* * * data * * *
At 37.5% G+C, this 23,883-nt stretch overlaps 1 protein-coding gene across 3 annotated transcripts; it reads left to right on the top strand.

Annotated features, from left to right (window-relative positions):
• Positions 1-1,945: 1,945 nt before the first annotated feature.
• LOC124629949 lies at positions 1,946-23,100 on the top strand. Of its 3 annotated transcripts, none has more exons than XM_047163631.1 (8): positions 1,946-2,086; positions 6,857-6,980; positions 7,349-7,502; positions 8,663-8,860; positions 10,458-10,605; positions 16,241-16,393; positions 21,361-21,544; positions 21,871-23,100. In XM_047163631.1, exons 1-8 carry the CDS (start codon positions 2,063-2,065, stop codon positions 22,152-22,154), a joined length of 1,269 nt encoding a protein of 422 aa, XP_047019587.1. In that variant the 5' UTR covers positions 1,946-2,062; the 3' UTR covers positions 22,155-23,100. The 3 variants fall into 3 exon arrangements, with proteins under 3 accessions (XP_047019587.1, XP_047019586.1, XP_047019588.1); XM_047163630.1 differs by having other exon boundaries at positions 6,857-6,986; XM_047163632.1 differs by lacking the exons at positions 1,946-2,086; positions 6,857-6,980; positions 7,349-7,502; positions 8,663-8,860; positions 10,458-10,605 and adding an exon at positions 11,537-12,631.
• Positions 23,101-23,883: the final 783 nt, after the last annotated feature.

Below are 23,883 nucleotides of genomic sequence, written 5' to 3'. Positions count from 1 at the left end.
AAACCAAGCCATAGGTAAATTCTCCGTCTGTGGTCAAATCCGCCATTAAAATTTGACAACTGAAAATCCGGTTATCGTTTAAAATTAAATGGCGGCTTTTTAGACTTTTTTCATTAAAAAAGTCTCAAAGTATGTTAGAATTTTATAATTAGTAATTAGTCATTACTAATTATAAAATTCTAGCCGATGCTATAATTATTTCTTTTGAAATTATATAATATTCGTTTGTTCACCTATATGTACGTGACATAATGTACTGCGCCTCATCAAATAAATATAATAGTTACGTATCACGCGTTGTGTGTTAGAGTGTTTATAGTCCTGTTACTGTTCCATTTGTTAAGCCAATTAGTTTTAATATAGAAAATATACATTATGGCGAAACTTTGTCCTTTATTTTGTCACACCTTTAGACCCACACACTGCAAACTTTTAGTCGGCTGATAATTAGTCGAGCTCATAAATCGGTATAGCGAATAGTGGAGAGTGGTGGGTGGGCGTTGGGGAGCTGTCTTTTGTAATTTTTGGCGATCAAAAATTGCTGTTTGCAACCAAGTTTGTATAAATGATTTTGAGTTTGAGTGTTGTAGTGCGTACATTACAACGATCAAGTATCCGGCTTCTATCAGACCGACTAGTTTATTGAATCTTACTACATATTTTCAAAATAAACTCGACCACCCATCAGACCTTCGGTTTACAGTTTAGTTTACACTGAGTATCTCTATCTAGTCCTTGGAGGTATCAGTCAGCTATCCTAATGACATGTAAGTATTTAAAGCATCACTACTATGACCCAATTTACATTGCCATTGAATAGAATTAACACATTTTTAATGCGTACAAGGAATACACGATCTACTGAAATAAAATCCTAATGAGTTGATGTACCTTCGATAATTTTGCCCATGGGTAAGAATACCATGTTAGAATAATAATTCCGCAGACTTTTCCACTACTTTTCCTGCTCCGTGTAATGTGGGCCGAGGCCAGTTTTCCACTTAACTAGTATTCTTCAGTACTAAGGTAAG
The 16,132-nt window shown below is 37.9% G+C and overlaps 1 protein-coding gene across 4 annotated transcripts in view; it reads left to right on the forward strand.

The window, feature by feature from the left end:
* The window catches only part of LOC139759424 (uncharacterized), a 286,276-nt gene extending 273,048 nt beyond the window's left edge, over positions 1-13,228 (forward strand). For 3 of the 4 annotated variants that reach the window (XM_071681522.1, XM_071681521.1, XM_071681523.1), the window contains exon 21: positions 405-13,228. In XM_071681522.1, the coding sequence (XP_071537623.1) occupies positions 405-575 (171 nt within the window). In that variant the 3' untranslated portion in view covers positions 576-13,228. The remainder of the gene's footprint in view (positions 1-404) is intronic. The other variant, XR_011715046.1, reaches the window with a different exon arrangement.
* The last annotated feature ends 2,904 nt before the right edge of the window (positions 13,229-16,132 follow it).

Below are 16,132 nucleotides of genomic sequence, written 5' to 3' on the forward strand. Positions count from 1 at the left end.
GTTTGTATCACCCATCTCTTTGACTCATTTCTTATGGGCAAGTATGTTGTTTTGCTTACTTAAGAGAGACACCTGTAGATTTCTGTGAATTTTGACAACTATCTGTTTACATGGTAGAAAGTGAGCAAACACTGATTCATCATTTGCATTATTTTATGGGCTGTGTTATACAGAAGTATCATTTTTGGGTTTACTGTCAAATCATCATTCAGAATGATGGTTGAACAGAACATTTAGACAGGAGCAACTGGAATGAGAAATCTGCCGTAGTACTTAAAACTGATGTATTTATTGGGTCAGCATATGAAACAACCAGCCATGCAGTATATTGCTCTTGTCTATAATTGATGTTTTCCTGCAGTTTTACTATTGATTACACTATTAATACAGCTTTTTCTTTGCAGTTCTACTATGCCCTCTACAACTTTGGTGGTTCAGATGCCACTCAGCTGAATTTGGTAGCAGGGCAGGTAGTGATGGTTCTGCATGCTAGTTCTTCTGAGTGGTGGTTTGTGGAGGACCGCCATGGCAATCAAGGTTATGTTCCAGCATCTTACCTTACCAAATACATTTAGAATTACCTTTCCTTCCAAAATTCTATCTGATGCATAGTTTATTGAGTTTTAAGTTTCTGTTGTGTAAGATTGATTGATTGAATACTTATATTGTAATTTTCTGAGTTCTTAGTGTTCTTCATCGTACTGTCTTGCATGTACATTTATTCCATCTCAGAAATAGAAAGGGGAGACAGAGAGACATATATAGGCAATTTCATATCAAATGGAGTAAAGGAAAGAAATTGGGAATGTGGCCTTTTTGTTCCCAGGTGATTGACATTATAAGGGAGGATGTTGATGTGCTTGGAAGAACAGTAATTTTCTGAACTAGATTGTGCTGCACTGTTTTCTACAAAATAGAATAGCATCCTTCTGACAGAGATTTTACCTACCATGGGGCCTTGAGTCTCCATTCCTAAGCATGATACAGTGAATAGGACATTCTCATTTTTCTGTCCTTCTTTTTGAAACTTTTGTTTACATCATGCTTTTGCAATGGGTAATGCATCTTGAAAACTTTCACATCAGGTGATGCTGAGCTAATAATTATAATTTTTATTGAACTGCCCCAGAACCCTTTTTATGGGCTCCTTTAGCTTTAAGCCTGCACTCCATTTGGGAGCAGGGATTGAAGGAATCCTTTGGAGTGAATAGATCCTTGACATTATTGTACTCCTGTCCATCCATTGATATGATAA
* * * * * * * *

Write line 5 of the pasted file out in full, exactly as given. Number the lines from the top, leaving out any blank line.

• Positions 23,101-23,883: the final 783 nt, after the last annotated feature.